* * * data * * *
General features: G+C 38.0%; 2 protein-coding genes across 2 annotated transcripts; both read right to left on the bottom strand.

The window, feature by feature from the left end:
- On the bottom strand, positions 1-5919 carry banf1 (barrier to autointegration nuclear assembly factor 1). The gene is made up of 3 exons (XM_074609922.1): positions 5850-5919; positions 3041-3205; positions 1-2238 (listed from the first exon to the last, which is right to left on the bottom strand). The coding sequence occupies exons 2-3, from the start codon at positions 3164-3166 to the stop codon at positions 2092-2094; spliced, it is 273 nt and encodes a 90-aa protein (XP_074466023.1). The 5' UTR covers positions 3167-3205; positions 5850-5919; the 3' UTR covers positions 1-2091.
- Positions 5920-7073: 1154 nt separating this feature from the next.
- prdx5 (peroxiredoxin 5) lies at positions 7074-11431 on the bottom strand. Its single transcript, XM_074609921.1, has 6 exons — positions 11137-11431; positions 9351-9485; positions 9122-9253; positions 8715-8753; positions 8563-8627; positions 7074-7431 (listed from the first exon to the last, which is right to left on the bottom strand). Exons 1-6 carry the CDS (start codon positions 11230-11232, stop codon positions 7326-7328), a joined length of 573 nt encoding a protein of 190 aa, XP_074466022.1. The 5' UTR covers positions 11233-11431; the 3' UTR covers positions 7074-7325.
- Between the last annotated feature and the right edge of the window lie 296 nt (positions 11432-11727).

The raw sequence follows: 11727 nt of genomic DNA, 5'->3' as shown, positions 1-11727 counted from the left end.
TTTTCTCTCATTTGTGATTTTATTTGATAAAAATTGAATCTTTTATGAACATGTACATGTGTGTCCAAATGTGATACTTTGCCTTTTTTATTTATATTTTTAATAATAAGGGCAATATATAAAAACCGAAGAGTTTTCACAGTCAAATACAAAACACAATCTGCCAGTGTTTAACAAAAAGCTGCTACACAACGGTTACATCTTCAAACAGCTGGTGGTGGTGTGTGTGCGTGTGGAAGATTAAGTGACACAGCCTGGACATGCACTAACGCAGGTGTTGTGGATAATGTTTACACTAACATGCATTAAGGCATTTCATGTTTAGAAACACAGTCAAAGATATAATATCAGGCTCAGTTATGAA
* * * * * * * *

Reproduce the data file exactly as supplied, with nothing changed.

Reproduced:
General features: G+C 38.0%; 2 protein-coding genes across 2 annotated transcripts; both read right to left on the bottom strand.

The window, feature by feature from the left end:
- On the bottom strand, positions 1-5919 carry banf1 (barrier to autointegration nuclear assembly factor 1). The gene is made up of 3 exons (XM_074609922.1): positions 5850-5919; positions 3041-3205; positions 1-2238 (listed from the first exon to the last, which is right to left on the bottom strand). The coding sequence occupies exons 2-3, from the start codon at positions 3164-3166 to the stop codon at positions 2092-2094; spliced, it is 273 nt and encodes a 90-aa protein (XP_074466023.1). The 5' UTR covers positions 3167-3205; positions 5850-5919; the 3' UTR covers positions 1-2091.
- Positions 5920-7073: 1154 nt separating this feature from the next.
- prdx5 (peroxiredoxin 5) lies at positions 7074-11431 on the bottom strand. Its single transcript, XM_074609921.1, has 6 exons — positions 11137-11431; positions 9351-9485; positions 9122-9253; positions 8715-8753; positions 8563-8627; positions 7074-7431 (listed from the first exon to the last, which is right to left on the bottom strand). Exons 1-6 carry the CDS (start codon positions 11230-11232, stop codon positions 7326-7328), a joined length of 573 nt encoding a protein of 190 aa, XP_074466022.1. The 5' UTR covers positions 11233-11431; the 3' UTR covers positions 7074-7325.
- Between the last annotated feature and the right edge of the window lie 296 nt (positions 11432-11727).

The raw sequence follows: 11727 nt of genomic DNA, 5'->3' as shown, positions 1-11727 counted from the left end.
TTTTCTCTCATTTGTGATTTTATTTGATAAAAATTGAATCTTTTATGAACATGTACATGTGTGTCCAAATGTGATACTTTGCCTTTTTTATTTATATTTTTAATAATAAGGGCAATATATAAAAACCGAAGAGTTTTCACAGTCAAATACAAAACACAATCTGCCAGTGTTTAACAAAAAGCTGCTACACAACGGTTACATCTTCAAACAGCTGGTGGTGGTGTGTGTGCGTGTGGAAGATTAAGTGACACAGCCTGGACATGCACTAACGCAGGTGTTGTGGATAATGTTTACACTAACATGCATTAAGGCATTTCATGTTTAGAAACACAGTCAAAGATATAATATCAGGCTCAGTTATGAA